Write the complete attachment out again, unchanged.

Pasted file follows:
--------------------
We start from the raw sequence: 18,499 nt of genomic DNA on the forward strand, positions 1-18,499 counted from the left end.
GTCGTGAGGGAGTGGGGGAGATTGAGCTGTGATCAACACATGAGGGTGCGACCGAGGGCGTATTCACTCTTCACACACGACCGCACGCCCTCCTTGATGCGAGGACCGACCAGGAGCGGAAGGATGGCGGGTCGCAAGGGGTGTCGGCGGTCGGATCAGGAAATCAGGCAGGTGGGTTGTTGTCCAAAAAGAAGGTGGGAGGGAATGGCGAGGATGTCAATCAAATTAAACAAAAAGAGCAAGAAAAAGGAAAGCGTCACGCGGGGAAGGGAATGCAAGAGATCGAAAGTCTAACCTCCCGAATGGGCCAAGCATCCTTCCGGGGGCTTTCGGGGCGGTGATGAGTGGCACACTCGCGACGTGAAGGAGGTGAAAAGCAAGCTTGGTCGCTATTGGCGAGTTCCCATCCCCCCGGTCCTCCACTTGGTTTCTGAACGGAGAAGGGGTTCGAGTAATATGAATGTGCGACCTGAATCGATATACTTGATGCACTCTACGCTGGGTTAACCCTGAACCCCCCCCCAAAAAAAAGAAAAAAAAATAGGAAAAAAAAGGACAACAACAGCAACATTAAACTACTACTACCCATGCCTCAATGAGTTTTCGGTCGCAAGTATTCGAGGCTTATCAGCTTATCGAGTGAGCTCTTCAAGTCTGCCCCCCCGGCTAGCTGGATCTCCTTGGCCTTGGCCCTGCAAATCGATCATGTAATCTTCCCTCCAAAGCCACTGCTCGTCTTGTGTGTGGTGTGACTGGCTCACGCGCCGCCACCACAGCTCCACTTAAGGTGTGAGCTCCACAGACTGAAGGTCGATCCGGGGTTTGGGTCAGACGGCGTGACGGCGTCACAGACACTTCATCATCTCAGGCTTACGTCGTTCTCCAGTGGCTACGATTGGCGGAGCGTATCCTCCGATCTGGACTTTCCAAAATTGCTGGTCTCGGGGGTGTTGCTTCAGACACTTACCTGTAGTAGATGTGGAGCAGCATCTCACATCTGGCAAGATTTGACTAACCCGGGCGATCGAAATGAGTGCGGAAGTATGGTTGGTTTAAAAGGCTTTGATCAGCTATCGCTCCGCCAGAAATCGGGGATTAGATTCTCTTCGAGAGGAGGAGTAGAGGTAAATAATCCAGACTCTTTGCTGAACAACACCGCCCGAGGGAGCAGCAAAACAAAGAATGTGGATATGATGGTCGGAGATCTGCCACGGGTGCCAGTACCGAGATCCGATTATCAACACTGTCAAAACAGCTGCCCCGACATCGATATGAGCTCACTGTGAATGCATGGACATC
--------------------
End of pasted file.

We start from the raw sequence: 18,499 nt of genomic DNA on the forward strand, positions 1-18,499 counted from the left end.
GTCGTGAGGGAGTGGGGGAGATTGAGCTGTGATCAACACATGAGGGTGCGACCGAGGGCGTATTCACTCTTCACACACGACCGCACGCCCTCCTTGATGCGAGGACCGACCAGGAGCGGAAGGATGGCGGGTCGCAAGGGGTGTCGGCGGTCGGATCAGGAAATCAGGCAGGTGGGTTGTTGTCCAAAAAGAAGGTGGGAGGGAATGGCGAGGATGTCAATCAAATTAAACAAAAAGAGCAAGAAAAAGGAAAGCGTCACGCGGGGAAGGGAATGCAAGAGATCGAAAGTCTAACCTCCCGAATGGGCCAAGCATCCTTCCGGGGGCTTTCGGGGCGGTGATGAGTGGCACACTCGCGACGTGAAGGAGGTGAAAAGCAAGCTTGGTCGCTATTGGCGAGTTCCCATCCCCCCGGTCCTCCACTTGGTTTCTGAACGGAGAAGGGGTTCGAGTAATATGAATGTGCGACCTGAATCGATATACTTGATGCACTCTACGCTGGGTTAACCCTGAACCCCCCCCCAAAAAAAAGAAAAAAAAATAGGAAAAAAAAGGACAACAACAGCAACATTAAACTACTACTACCCATGCCTCAATGAGTTTTCGGTCGCAAGTATTCGAGGCTTATCAGCTTATCGAGTGAGCTCTTCAAGTCTGCCCCCCCGGCTAGCTGGATCTCCTTGGCCTTGGCCCTGCAAATCGATCATGTAATCTTCCCTCCAAAGCCACTGCTCGTCTTGTGTGTGGTGTGACTGGCTCACGCGCCGCCACCACAGCTCCACTTAAGGTGTGAGCTCCACAGACTGAAGGTCGATCCGGGGTTTGGGTCAGACGGCGTGACGGCGTCACAGACACTTCATCATCTCAGGCTTACGTCGTTCTCCAGTGGCTACGATTGGCGGAGCGTATCCTCCGATCTGGACTTTCCAAAATTGCTGGTCTCGGGGGTGTTGCTTCAGACACTTACCTGTAGTAGATGTGGAGCAGCATCTCACATCTGGCAAGATTTGACTAACCCGGGCGATCGAAATGAGTGCGGAAGTATGGTTGGTTTAAAAGGCTTTGATCAGCTATCGCTCCGCCAGAAATCGGGGATTAGATTCTCTTCGAGAGGAGGAGTAGAGGTAAATAATCCAGACTCTTTGCTGAACAACACCGCCCGAGGGAGCAGCAAAACAAAGAATGTGGATATGATGGTCGGAGATCTGCCACGGGTGCCAGTACCGAGATCCGATTATCAACACTGTCAAAACAGCTGCCCCGACATCGATATGAGCTCACTGTGAATGCATGGACATC